For the past few weeks, the South Carolina Emergency Management Division has had over 300 people in its office working around the clock due to Hurricane Florence.

On Tuesday, the operations center was nearly empty.

SCEMD is currently scaling back its emergency operations, even downgrading its status from Op-con One to Op-con Three, which indicates that the situation is no longer as dire as it once was.

However, Derrec Becker, SCEMD’s public information director, said that the disaster is far from over.

With nearly a hundred roads and a few major highways in South Carolina still closed, and multiple emergency shelters in operation, South Carolina isn’t free of Hurricane Florence’s wrath just yet.

“We still have areas that are still underwater. This disaster is still occurring. Fortunately though, most everybody is out of these areas, or they’re in a place that they’re high and dry,” Becker said.

Areas like Horry County are still experiencing severe flooding, and parts of the Lowcountry are still without power. FEMA is here in the Midlands to assist SCEMD, and both agencies plan to open a joint office in the coming days in Northeast Columbia to deal with flood recovery.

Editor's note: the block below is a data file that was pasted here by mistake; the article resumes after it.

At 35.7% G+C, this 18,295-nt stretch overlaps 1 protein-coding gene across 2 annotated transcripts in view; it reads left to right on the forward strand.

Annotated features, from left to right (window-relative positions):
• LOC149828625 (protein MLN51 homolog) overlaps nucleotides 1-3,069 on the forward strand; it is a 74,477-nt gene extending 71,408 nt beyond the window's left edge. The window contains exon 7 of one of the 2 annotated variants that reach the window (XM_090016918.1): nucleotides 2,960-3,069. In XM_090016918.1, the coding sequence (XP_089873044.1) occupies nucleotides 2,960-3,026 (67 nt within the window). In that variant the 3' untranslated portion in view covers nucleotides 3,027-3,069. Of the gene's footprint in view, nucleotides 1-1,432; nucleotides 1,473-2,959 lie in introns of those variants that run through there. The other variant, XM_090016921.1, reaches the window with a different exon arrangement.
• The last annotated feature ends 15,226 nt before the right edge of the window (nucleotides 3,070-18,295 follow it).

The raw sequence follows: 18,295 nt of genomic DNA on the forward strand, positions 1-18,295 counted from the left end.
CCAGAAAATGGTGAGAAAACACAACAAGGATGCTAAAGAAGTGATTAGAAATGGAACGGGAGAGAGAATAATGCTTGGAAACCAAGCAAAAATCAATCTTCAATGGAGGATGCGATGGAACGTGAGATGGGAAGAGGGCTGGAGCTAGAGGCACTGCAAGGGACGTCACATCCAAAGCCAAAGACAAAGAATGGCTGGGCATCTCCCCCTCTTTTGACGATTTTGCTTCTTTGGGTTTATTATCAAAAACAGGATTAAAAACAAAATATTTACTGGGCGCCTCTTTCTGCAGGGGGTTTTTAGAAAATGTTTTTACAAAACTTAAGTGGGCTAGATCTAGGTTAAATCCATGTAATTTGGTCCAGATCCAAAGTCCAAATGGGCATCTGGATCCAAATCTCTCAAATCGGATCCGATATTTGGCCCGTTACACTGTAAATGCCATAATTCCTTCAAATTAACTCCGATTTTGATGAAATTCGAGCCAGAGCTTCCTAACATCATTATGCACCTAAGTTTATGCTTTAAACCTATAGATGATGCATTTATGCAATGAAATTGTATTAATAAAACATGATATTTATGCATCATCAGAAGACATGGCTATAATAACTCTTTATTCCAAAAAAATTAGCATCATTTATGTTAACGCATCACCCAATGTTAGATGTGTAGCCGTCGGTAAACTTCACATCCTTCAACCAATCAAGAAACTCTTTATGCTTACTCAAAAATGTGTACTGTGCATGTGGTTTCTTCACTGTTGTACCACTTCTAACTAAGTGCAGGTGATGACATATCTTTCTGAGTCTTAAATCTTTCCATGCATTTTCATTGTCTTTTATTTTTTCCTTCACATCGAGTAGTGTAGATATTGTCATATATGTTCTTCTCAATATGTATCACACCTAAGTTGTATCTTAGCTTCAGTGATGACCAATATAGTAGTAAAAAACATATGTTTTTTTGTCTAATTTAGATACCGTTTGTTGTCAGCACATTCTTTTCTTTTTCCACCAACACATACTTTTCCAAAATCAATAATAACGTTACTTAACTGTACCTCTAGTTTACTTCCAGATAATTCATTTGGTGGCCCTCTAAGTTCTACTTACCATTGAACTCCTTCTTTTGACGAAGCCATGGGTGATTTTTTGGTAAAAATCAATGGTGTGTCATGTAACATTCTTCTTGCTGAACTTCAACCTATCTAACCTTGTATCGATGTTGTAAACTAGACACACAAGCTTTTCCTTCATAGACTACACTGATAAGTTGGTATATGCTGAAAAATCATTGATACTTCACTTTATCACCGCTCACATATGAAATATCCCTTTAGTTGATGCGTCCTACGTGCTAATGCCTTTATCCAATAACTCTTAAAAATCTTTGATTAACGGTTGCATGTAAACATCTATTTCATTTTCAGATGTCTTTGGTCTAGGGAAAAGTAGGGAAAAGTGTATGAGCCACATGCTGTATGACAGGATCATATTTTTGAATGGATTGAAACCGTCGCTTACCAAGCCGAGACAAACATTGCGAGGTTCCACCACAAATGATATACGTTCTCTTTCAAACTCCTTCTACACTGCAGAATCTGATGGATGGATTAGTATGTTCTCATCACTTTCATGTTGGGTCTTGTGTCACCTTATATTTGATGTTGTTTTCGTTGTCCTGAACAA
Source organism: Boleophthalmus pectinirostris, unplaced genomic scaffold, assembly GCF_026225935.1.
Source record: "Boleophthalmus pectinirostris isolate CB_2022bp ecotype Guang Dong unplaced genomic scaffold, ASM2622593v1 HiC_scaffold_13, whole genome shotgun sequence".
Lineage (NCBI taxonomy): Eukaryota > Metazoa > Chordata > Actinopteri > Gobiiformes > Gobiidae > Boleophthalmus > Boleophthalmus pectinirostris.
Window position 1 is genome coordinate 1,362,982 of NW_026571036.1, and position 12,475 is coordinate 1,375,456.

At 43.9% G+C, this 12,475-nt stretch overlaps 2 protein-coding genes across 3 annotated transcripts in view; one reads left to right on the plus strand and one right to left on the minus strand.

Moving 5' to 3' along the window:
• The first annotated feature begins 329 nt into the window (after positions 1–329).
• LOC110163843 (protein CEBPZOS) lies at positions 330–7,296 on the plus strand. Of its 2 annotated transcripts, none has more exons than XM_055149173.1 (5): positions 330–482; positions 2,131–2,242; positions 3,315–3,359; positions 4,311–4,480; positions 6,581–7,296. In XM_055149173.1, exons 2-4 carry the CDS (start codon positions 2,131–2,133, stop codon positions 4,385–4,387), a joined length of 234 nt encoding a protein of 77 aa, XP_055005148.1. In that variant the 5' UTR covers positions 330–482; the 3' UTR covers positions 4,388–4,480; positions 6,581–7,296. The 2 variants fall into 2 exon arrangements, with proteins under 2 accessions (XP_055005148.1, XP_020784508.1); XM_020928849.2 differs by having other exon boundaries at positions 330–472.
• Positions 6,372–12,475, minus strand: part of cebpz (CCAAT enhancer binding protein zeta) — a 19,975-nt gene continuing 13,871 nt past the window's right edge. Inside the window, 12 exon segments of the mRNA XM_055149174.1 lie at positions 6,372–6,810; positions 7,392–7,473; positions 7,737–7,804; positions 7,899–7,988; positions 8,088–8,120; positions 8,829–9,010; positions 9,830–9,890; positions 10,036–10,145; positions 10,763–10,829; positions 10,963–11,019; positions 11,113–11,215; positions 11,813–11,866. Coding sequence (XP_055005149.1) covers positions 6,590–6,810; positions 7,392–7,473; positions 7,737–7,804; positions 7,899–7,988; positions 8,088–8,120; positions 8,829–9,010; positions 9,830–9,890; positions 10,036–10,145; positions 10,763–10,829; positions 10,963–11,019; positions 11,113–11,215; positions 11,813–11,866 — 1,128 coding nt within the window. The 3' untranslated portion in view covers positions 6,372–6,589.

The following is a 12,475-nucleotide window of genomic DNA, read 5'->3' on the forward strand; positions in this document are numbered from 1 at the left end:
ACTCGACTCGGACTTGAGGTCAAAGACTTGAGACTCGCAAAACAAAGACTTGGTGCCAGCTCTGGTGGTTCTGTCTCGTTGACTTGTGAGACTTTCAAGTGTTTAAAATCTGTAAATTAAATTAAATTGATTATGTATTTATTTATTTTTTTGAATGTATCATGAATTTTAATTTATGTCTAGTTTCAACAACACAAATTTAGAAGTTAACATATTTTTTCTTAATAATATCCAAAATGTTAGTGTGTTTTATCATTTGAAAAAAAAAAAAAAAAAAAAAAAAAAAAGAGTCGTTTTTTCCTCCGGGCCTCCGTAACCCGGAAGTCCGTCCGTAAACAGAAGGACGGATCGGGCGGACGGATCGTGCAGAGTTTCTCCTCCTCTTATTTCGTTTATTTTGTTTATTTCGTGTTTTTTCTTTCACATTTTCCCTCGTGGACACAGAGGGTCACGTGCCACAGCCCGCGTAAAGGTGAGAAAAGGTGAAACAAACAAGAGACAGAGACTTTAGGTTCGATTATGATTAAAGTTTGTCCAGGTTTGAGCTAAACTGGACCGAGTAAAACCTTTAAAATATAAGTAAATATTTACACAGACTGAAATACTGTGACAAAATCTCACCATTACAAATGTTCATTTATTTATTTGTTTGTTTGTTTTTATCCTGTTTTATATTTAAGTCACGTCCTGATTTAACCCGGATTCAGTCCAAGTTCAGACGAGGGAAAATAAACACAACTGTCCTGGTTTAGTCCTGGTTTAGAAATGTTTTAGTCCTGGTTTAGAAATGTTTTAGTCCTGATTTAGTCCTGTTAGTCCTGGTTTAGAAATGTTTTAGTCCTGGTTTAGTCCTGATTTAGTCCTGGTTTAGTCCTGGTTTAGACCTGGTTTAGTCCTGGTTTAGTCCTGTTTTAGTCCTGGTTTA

Residents in these counties are eligible to apply for FEMA assistance:

  • Horry
  • Dillon
  • Marion
  • Marlboro
  • Chesterfield
  • Georgetown

To apply for FEMA assistance, residents with uninsured losses can call 800-621-3362, visit, or download FEMA’s mobile app by visiting

South Carolina Emergency Management Division is scaling back its emergency operations, and is now focused on helping areas of our state recover from Hurricane Florence.

SCEMD is joining forces with FEMA officials to open up a joint office soon in Northeast Columbia to assist those still in need due to the ongoing flooding.